Monday, March 19
None

Tuesday, March 20
None

Wednesday, March 21
Existing Home Sales
FOMC Monetary Policy

Thursday, March 22
Conference Board Leading Indicators
IHS Markit Flash Manufacturing PMIs for the United States and Eurozone
Kansas City Fed Manufacturing Survey

Friday, March 23
Durable Goods Orders and Shipments
New Home Sales
State Employment Report (February)

This Week’s Indicators

Monday, March 26
Chicago Fed National Activity Index
Dallas Fed Manufacturing Survey

Tuesday, March 27
Conference Board Consumer Confidence
Richmond Fed Manufacturing Survey

Wednesday, March 28
Gross Domestic Product (Second Revision)
International Trade in Goods (Preliminary)

Thursday, March 29
Personal Income and Spending
University of Michigan Consumer Sentiment

Friday, March 30
None

Summaries for Last Week’s Economic Indicators

Conference Board Leading Indicators
The Conference Board’s Leading Economic Index (LEI) rose 0.6 percent in February after jumping 1.0 percent in January. Overall, this report continued to reflect a U.S. economic outlook that is trending in the right direction, with the LEI up by a very healthy 4.0 percent over the past six months. This bodes well for solid economic growth moving forward. New orders for manufactured goods were among the bright spots in the latest data, providing one-third of the increase in the headline figure in February. The average workweek of production workers, consumer confidence, the interest rate spread, overall lending conditions and unemployment claims also made notable positive contributions to the LEI in the latest data, but building permits and the stock market were drags.

Meanwhile, the Coincident Economic Index (CEI), which assesses current conditions, rose 0.3 percent in February, the best reading since November. Each component of the CEI—industrial production, nonfarm payrolls, personal income and manufacturing and trade sales—contributed positively to the index for the month. Manufacturing production jumped 1.2 percent in February, rebounding from a decline of 0.2 percent in January, with 2.5 percent growth over the past 12 months. That was the fastest year-over-year pace of growth for the sector since July 2014.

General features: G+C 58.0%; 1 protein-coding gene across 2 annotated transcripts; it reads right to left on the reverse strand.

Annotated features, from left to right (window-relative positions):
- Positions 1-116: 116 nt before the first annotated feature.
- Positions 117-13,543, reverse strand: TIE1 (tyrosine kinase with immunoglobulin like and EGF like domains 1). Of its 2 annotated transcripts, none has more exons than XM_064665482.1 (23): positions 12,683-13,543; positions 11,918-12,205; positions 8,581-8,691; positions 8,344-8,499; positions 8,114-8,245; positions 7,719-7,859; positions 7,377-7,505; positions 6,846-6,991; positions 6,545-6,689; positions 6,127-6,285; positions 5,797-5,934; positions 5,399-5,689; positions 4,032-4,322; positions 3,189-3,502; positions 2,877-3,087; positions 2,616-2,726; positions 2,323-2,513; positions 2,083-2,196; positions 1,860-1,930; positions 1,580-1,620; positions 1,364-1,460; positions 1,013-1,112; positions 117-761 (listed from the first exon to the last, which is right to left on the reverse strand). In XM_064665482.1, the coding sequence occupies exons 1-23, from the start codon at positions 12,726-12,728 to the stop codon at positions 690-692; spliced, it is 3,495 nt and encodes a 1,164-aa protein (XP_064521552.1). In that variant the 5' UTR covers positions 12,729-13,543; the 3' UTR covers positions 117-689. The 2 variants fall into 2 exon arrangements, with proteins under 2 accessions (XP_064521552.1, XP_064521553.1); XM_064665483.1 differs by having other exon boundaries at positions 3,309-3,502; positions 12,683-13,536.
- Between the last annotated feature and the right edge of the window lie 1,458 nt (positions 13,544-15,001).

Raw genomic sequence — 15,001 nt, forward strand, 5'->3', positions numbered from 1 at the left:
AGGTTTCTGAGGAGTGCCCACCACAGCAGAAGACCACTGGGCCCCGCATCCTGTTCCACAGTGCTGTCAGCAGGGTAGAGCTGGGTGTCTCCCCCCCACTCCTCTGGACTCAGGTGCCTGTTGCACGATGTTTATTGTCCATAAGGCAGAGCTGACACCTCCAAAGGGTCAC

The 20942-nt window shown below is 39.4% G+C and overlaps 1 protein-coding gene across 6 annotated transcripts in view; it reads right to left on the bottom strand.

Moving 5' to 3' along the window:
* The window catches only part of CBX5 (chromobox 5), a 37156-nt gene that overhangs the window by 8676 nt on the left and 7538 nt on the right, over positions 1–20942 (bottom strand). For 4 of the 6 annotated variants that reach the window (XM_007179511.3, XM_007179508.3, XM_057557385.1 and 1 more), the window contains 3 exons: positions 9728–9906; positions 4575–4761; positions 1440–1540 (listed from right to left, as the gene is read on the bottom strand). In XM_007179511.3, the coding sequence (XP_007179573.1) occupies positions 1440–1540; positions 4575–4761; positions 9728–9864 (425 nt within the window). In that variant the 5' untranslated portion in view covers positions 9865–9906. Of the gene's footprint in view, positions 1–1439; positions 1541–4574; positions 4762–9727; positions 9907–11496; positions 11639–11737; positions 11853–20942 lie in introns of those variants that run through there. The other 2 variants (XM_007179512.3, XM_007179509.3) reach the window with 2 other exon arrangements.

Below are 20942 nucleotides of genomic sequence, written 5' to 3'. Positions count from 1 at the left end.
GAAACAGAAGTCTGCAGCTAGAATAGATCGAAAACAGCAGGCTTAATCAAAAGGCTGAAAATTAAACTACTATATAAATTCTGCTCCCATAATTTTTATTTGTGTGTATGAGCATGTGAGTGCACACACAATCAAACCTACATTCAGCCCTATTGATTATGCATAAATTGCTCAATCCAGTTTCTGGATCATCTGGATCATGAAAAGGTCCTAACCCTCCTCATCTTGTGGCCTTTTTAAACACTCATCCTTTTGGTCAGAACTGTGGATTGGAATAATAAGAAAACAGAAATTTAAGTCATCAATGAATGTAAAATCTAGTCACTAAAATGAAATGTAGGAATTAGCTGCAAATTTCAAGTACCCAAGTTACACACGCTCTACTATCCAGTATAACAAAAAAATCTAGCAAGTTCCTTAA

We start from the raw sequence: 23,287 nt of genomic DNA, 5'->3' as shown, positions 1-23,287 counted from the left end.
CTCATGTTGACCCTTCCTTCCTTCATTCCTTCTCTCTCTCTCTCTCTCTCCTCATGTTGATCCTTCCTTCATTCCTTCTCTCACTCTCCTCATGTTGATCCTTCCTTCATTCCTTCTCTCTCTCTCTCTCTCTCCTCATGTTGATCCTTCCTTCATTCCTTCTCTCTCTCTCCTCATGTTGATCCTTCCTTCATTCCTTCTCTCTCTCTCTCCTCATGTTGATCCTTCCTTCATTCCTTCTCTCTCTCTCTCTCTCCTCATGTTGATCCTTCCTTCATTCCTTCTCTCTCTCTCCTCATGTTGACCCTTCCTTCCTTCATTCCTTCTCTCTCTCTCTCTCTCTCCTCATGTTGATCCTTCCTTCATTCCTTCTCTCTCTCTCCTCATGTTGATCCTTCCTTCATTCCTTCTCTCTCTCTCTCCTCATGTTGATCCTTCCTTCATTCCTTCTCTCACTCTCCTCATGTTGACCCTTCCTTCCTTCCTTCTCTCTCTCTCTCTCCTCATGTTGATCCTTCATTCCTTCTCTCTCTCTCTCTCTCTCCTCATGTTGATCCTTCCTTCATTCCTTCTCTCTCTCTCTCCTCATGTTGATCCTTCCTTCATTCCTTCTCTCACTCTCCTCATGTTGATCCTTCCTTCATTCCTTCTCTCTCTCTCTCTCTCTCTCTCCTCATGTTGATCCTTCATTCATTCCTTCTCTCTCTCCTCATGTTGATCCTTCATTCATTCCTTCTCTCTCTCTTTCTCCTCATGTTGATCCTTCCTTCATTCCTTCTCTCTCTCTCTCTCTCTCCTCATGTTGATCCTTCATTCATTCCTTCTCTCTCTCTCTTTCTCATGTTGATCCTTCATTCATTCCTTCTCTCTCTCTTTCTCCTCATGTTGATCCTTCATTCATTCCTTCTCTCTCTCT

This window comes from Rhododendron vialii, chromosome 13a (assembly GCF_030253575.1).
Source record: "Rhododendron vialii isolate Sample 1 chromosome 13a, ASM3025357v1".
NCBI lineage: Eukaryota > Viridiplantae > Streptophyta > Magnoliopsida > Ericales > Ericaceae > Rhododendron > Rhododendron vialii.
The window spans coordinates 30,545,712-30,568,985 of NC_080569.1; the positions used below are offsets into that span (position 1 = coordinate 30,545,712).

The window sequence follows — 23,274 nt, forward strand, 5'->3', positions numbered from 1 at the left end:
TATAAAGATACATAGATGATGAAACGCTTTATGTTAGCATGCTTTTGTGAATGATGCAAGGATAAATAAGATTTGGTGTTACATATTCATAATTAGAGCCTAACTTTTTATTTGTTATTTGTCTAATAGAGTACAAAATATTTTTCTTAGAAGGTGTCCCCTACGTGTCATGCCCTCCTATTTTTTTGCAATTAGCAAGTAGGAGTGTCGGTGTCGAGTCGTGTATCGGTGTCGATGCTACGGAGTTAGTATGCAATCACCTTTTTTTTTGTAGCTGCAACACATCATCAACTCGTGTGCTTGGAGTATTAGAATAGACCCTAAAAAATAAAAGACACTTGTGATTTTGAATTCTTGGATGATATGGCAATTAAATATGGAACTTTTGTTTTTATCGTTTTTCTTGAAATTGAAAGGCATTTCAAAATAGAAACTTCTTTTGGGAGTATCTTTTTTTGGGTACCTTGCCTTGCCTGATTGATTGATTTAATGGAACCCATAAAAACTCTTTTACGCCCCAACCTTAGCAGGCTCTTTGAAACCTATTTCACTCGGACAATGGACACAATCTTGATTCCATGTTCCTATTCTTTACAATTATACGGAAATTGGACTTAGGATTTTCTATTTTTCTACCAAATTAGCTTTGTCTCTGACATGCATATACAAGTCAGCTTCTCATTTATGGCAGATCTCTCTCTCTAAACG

Durable Goods Orders and Shipments
The Census Bureau reported that new durable goods orders rebounded, up 3.1 percent in February after falling 3.5 percent in January. Much of that volatility stemmed from shifts in aircraft and parts sales, which can have large swings from month to month. Stronger motor vehicles and parts orders (up 1.6 percent) also buoyed the increase in February, and with solid gains in aircraft and automobiles, transportation equipment orders jumped 7.1 percent for the month. Excluding transportation equipment, new durable goods orders increased 1.2 percent in February.

New durable goods orders have trended strongly higher across the past 12 months, soaring 6.9 percent since February 2017. One of the more important measures in this release is new orders for core capital goods (or nondefense capital goods excluding aircraft), which can often be seen as a proxy for capital spending in the U.S. economy. In February, new orders for core capital goods increased 1.8 percent, but like the headline number above, the year-over-year pace was a very healthy 8.0 percent.

Looking more closely at the various durable goods sectors in February, the data mostly rose. In addition to transportation equipment, sales also increased for primary metals (up 2.7 percent), electrical equipment, appliances and components (up 2.6 percent), machinery (up 1.6 percent), other durable goods (up 0.9 percent) and fabricated metal products (up 0.8 percent). The lone major category with reduced orders for the month was computers and electronic products, which edged down 0.2 percent in February.

Meanwhile, durable goods shipments increased 0.9 percent in February, or with transportation equipment excluded, shipments rose 1.0 percent. Much like the new orders data described above, shipments have trended convincingly higher over the past year. Since February 2017, durable goods shipments have risen at solid rates, up 6.8 percent, with year-over-year growth of 7.4 percent when excluding transportation equipment. In addition, shipments of core capital goods have also improved mightily over the past 12 months, up 9.0 percent year-over-year.

Existing Home Sales
The National Association of Realtors (NAR) reported that existing home sales rose 3.0 percent in February, rebounding after two straight monthly declines. Sales of existing homes increased from 5.38 million units at the annual rate in January to 5.54 million units in February. Despite some easing since then, existing home sales remain not far from November’s rate (5.72 million units), which was the fastest since February 2007. NAR Chief Economist Lawrence Yun said, “The very healthy U.S. economy and labor market are creating a sizeable interest in buying a home in early 2018. However, even as seasonal inventory gains helped boost sales last month, home prices—especially in the West—shot up considerably. Affordability continues to be a pressing issue because new and existing housing supply is still severely subpar.”